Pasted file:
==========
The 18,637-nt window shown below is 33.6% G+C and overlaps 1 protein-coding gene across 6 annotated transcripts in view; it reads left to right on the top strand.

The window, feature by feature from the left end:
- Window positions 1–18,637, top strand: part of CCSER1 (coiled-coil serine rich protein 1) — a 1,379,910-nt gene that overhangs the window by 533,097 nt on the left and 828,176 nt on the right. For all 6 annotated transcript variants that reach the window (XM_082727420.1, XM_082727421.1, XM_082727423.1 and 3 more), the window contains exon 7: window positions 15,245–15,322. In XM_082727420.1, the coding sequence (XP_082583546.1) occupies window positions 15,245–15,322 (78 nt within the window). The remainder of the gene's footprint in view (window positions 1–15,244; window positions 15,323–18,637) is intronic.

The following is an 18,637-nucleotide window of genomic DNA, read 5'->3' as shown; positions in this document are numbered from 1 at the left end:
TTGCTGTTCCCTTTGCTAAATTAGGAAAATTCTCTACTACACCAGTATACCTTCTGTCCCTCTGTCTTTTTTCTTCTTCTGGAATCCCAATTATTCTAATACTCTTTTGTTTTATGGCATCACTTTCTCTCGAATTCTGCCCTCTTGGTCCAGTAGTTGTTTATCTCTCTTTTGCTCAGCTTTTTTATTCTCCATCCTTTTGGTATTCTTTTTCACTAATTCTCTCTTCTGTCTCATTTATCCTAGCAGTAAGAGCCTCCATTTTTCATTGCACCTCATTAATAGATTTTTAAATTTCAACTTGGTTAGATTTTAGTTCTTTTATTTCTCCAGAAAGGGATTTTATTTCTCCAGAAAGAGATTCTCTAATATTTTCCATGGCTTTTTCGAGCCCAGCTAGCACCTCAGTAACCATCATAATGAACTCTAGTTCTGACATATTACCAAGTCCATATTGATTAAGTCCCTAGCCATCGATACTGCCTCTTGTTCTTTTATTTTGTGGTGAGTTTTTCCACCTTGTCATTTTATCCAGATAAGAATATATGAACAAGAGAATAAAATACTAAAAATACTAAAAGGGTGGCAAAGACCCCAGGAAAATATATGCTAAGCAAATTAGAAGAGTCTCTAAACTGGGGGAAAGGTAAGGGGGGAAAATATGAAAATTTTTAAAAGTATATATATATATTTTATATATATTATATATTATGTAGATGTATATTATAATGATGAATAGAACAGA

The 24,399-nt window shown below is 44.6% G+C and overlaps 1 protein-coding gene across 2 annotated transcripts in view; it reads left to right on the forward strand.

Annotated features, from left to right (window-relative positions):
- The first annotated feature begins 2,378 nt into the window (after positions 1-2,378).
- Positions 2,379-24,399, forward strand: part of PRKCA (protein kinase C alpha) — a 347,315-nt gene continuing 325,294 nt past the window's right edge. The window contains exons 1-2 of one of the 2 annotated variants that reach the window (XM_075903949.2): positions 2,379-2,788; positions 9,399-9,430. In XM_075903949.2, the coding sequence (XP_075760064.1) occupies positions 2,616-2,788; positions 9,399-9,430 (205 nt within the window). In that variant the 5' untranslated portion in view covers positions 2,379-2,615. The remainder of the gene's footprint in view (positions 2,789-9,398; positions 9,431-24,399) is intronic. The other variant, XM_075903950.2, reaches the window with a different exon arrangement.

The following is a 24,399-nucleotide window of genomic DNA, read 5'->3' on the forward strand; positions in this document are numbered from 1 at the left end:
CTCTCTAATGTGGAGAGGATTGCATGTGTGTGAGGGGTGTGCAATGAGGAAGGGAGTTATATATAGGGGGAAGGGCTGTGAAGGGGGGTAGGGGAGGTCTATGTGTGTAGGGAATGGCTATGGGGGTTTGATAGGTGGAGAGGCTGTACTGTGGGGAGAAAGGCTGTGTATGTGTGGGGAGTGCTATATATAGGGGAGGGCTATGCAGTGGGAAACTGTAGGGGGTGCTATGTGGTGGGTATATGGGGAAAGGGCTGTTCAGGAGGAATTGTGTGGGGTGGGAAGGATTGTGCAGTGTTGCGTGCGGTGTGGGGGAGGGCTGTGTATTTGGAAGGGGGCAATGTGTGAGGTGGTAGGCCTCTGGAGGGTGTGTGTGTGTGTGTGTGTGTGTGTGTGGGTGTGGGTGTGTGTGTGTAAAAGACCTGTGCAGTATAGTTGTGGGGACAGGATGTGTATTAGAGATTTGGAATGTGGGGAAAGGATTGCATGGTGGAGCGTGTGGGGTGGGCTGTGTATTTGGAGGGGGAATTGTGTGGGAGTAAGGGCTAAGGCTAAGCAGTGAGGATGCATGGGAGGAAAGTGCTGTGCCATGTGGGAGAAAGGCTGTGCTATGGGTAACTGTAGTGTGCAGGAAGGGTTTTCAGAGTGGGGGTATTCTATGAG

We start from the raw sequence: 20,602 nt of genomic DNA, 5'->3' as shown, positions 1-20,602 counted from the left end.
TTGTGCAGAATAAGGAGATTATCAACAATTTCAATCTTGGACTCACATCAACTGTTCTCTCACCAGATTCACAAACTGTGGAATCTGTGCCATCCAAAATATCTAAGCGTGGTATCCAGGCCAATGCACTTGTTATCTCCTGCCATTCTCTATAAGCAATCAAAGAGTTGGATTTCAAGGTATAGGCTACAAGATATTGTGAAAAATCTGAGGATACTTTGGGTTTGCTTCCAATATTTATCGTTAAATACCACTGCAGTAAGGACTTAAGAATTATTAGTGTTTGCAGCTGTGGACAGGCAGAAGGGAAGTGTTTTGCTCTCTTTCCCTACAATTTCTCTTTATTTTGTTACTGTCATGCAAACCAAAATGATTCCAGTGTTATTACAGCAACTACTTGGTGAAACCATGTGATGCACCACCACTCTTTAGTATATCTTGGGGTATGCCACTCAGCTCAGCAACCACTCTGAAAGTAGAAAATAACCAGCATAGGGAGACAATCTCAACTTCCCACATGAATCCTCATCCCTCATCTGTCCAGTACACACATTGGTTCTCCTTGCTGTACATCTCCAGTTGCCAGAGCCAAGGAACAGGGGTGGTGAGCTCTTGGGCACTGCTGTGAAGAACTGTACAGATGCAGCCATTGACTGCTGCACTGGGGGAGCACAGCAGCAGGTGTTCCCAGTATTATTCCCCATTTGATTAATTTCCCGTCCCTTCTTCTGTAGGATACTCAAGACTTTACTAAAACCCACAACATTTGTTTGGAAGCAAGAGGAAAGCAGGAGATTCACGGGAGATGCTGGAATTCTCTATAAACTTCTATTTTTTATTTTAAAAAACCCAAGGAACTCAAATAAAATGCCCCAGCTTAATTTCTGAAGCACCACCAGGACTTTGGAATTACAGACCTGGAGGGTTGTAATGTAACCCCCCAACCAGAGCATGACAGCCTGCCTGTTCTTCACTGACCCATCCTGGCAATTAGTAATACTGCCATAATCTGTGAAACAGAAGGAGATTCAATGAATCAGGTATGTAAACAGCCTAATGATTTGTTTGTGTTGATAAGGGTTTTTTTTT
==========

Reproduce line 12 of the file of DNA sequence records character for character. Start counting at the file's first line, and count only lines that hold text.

We start from the raw sequence: 20,602 nt of genomic DNA, 5'->3' as shown, positions 1-20,602 counted from the left end.